The major theme that runs throughout The Autobiography of an Ex-Coloured Man is that racism in American society has devastating effects on the psyche as well as the behavior of African Americans and does tremendous violence to their heritage. In the beginning of the narrative, for example, the narrator acknowledges that he feels like an “unfound-out criminal” and that he is “seeking relief” from his guilt feelings. At the end of the novel, however, it is revealed that the only “crime” he has committed is the concealment of his black heritage. The irony of this situation is that the narrator’s “passing” does not yield the desired results, for while it brings him some material success, it does not bring him peace of mind.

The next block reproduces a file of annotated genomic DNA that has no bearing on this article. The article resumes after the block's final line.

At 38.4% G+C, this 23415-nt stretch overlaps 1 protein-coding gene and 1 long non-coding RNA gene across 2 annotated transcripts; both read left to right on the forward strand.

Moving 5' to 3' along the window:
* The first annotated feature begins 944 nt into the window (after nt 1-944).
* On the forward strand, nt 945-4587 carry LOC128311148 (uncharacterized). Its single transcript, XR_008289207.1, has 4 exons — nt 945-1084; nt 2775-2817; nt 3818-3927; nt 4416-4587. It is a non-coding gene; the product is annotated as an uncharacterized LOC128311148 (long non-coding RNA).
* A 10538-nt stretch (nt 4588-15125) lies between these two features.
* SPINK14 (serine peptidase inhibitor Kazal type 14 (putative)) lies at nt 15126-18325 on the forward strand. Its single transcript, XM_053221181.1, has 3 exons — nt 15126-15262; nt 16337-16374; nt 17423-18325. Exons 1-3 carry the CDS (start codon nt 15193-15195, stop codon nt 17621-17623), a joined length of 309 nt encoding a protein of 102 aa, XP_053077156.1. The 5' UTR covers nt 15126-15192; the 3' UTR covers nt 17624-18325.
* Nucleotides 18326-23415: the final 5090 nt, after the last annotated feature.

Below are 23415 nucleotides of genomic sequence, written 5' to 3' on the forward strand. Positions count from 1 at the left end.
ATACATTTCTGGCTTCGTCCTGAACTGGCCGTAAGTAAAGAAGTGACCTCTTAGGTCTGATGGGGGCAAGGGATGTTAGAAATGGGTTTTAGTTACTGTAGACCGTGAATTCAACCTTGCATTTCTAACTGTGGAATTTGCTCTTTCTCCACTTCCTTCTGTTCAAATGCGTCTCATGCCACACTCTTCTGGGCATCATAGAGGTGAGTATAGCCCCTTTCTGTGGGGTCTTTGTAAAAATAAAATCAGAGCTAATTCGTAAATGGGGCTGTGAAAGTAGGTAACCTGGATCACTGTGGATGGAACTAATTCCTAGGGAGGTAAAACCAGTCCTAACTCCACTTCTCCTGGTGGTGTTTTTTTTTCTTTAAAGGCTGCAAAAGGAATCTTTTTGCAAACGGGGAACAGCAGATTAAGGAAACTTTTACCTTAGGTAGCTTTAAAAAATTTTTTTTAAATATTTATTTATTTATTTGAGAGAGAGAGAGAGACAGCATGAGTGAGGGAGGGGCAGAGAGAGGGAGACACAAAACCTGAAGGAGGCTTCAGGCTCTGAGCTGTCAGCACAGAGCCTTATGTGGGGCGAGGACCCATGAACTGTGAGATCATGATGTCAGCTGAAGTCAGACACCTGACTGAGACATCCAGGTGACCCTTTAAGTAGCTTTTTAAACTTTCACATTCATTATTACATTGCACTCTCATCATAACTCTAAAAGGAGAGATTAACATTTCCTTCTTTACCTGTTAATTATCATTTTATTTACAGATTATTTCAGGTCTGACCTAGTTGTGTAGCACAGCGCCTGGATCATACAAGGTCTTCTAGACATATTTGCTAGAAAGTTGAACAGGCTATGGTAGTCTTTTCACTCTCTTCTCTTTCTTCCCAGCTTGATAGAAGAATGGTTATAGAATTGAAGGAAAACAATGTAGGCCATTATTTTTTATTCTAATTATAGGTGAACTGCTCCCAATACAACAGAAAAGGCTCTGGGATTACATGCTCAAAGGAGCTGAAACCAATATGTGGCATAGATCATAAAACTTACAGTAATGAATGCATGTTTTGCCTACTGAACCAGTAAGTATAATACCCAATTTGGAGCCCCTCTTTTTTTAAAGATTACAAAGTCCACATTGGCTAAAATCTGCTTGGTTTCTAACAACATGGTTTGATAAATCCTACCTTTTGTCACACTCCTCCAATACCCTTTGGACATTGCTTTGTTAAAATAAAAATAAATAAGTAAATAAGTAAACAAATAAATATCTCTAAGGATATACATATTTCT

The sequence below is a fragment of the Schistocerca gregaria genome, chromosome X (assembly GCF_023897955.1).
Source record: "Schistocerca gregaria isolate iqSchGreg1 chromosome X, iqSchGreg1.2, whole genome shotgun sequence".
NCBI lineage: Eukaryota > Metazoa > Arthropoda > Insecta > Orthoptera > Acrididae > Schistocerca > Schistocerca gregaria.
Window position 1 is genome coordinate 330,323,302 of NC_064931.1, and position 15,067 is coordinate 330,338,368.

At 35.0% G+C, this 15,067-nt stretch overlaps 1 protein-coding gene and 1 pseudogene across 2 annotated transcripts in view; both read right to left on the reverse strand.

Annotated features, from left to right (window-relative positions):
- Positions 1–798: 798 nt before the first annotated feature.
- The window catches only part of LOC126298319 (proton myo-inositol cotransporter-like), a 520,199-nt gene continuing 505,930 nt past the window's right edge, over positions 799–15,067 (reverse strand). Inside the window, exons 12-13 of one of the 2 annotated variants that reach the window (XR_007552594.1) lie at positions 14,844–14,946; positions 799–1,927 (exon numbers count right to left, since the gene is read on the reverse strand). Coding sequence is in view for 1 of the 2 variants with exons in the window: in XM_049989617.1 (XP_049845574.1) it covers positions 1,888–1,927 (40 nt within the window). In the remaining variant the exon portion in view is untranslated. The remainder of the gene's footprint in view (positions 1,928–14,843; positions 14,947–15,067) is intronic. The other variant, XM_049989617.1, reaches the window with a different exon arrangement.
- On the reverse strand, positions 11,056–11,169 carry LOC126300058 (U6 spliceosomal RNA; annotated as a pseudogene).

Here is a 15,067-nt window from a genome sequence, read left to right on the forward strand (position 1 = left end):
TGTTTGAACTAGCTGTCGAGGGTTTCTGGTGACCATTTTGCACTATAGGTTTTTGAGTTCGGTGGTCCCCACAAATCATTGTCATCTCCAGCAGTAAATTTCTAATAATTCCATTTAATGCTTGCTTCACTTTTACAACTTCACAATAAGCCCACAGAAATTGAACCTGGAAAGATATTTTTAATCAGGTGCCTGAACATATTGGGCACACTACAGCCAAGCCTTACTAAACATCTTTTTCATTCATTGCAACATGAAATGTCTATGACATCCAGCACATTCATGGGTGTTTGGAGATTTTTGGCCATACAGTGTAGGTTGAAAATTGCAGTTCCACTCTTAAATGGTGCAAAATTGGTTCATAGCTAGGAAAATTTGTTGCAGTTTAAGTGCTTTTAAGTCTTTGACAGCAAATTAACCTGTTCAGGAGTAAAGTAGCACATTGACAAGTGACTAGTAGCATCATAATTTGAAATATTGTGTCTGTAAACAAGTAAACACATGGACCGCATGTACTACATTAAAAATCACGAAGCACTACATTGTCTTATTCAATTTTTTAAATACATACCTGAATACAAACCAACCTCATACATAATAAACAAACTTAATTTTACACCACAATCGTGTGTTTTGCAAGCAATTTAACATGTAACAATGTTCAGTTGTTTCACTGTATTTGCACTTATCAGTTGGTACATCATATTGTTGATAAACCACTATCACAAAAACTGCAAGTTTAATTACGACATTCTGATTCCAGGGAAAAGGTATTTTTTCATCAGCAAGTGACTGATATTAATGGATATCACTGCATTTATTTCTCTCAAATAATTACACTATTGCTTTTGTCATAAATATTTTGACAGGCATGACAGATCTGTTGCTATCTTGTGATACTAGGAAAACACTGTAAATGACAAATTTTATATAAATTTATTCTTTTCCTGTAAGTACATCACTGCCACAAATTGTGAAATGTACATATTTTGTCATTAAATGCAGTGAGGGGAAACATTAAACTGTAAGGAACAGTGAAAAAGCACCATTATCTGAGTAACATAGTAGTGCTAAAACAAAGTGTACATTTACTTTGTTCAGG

The narrator also experiences the double consciousness most notably explored by W. E. B. Du Bois in The Souls of Black Folk (1903). Like many other African Americans, the narrator always operates on two levels of consciousness, a black one and a white one. Unlike most African Americans, however, the narrator is able to move between the black and white worlds at will; thus, he is especially deeply afflicted with this double consciousness. This helps explain the ambiguities in his personality that allow him to embrace black culture in principle—paying tribute to its heroes, writers, and artists—while rejecting it in practice.
James Weldon Johnson also shows that racism in American culture...
(The entire section is 466 words.)